By neither adding to nor subtracting from his MS. copy of Auld Maitland, Scott proved, I think, his respect for a poem which, in its primal form, he believed to be very ancient. We know, at all events, that ballads on the Maitland heroes were current about 1580. So, late in the sixteenth century, were the ballads quoted by Hume of Godscroft, on the murder of the Knight of Liddesdale (1354), the murder of the young Earl of Douglas in Edinburgh Castle (1440), and the battle of Otterburn. Of these three, only Otterburne was recovered by Herd, published in 1776. The other two are lost; and there is no prima facie reason why a Maitland ballad, of the sort current in 1580, should not, in favourable circumstances, have survived till 1802.

As regards the Shepherd's ideas of honesty in ballad-collecting at this early period, I have quoted his letter to Laidlaw of 20th July 1802.

Again, in the case of his text from recitation of the Ballad of Otterburne (published by Scott in The Minstrelsy of 1806), he gave the Sheriff a full account of his mode of handling his materials, and Scott could get more minute details by questioning him.

To this text of Otterburne, freely attacked by Colonel Elliot, in apparent ignorance, as before, of the published facts of the case, and of the manuscript, we next turn our attention. In the meantime, Scott no more conspired to forge Auld Maitland than he conspired to forge the Pentateuch. That Hogg did not forge Auld Maitland I think I have made as nearly certain as anything in this region can be. I think that the results are a lesson to professors of the Higher Criticism of Homer.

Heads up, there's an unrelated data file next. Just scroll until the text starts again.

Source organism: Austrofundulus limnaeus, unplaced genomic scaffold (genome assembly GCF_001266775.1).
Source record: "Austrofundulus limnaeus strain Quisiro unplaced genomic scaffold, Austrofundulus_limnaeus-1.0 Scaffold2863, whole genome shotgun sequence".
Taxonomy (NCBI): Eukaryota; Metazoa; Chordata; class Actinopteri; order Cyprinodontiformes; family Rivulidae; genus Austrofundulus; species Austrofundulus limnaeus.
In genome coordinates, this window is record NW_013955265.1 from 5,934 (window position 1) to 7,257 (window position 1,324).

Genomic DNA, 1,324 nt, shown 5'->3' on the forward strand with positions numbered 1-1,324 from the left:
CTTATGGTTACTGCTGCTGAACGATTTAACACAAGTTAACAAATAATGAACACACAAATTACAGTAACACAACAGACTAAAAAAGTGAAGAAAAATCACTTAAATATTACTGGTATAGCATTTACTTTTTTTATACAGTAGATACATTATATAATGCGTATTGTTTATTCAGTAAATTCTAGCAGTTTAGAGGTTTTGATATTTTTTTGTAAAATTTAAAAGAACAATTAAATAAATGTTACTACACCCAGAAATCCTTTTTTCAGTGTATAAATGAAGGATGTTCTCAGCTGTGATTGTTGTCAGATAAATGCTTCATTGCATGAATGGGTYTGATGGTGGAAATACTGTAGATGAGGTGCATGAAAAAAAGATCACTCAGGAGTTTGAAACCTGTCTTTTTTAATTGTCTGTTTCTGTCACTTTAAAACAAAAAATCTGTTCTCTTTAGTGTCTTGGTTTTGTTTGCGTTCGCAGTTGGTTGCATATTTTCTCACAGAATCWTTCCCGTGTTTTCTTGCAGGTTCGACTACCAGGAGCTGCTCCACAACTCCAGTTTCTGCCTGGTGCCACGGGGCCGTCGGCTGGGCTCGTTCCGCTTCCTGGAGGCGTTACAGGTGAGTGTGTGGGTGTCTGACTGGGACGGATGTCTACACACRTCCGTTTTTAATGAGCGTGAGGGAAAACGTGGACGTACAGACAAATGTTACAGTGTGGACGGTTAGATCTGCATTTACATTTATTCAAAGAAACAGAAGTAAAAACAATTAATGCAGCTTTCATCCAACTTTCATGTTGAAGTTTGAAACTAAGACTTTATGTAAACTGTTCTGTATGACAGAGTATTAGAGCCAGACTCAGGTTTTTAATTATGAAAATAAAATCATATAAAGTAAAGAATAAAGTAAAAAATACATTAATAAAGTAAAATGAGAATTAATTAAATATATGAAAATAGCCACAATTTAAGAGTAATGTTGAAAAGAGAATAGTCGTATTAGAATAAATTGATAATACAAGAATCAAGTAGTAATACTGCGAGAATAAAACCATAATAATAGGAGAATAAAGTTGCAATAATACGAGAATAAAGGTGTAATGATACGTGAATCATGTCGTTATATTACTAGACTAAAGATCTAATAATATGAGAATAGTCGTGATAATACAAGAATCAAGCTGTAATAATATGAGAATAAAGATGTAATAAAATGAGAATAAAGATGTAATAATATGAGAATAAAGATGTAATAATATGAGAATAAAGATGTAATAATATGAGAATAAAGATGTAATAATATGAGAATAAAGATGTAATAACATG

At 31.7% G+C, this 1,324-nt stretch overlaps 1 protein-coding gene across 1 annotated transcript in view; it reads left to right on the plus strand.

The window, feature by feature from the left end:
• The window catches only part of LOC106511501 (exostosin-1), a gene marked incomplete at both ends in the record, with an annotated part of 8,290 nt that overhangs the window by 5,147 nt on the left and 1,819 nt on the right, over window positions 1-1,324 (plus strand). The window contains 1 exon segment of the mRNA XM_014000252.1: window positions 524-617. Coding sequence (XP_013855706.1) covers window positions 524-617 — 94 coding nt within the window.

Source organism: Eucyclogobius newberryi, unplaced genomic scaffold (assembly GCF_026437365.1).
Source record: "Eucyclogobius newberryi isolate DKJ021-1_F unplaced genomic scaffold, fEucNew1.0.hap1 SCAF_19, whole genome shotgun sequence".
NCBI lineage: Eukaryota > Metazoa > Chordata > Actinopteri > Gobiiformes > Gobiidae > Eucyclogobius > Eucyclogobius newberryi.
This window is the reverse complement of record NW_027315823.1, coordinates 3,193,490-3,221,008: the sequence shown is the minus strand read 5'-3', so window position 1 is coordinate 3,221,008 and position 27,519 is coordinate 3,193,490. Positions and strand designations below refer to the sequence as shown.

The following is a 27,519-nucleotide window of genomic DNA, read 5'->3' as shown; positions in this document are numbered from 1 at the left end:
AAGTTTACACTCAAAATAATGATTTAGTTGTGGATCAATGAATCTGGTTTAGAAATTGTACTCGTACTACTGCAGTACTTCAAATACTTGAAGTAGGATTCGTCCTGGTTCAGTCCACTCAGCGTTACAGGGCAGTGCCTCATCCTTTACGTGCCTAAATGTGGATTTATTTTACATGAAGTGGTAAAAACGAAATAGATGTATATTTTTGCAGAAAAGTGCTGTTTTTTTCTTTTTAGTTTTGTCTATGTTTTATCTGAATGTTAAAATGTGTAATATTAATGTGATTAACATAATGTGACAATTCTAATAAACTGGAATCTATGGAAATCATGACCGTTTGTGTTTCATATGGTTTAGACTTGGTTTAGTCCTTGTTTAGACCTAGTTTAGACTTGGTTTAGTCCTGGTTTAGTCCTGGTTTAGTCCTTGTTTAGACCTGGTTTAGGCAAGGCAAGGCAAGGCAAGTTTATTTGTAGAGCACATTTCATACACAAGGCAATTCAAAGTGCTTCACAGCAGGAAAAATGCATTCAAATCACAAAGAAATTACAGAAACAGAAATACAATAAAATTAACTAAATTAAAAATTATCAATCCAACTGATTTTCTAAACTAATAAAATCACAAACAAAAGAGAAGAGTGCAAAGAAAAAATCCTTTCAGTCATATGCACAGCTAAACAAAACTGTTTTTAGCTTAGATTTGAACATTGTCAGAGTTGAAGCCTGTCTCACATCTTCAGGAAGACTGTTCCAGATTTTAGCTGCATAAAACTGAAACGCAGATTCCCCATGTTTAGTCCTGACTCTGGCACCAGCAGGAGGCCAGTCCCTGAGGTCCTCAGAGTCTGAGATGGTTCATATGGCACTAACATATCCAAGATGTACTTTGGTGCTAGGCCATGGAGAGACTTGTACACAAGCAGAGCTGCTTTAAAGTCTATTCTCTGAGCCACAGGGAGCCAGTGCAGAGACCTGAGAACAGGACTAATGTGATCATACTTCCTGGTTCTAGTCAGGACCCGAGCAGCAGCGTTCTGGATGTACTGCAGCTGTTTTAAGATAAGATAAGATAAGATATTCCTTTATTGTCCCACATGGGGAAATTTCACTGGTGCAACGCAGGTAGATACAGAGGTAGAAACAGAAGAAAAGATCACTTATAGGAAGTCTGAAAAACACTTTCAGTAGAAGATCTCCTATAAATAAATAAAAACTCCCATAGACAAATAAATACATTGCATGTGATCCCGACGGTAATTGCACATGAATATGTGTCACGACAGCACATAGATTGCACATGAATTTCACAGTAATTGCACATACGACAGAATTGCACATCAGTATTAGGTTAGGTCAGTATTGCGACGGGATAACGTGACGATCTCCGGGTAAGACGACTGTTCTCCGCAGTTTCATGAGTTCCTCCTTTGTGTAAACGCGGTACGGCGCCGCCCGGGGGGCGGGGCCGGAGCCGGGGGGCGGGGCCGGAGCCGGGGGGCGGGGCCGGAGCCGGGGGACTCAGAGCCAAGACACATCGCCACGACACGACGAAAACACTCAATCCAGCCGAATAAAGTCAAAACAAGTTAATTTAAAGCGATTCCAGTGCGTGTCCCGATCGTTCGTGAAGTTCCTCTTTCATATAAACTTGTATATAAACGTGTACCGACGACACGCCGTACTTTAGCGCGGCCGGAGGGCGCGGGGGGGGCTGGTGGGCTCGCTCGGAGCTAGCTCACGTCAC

{18a} Child, vol. i. p. xxx.

{19a} Minstrelsy, 2nd edition, vol iii. (1803).

{19b} Further Essays, pp. 247, 248.

{21a} Carruthers, "Abbotsford Notanda," in R. Chambers's Life of Scott, pp. 115-117 (1891).

{21b} Ibid., p. 118.

{23a} Carruthers, "Abbotsford Notanda," in R. Chambers's Life of Scott, pp. 115-117 (1891).

{23b} Lockhart, vol. ii. p. 99.

{24a} Lockhart, Life of Sir Walter Scott, Bart., vol. ii. pp. 99, 100 (1829).

{25a} Ritson of 10th April 1802, in his Letters of Joseph Ritson, Esq., vol. ii. p. 218. Letter of 10th June 1802, Ibid., p. 207. Ritson returned the original manuscript of Auld Maitland on 28th February 1803, Ibid., p. 230.

{26a} Carruthers, pp. 128, 131.

{30a} Sweet William's Ghost.

{31a} Further Essays, pp. 225, 226.

{32a} Further Essays, pp. 227-234.

{41a} Minstrelsy, vol. iii. pp. 307-310 (1833).

{41b} Ibid., vol. iii. p. 314.

{44a} Publications of the Modern Language Association of America, xxi. 4, pp. 804-806.

{47a} Further Essays, p. 237.

{47b} Carruthers, p. 128.

{47c} Lockhart, vol. ii. pp. 67, 70, 71, 72, 74, 75, 79.

{48a} Craig Brown, History of Selkirkshire.

{49a} Child, part ix. p. 185.

{51a} Scott to Laidlaw, 21st January 1803; Carruthers, pp. 121, 122.

Andrew Lang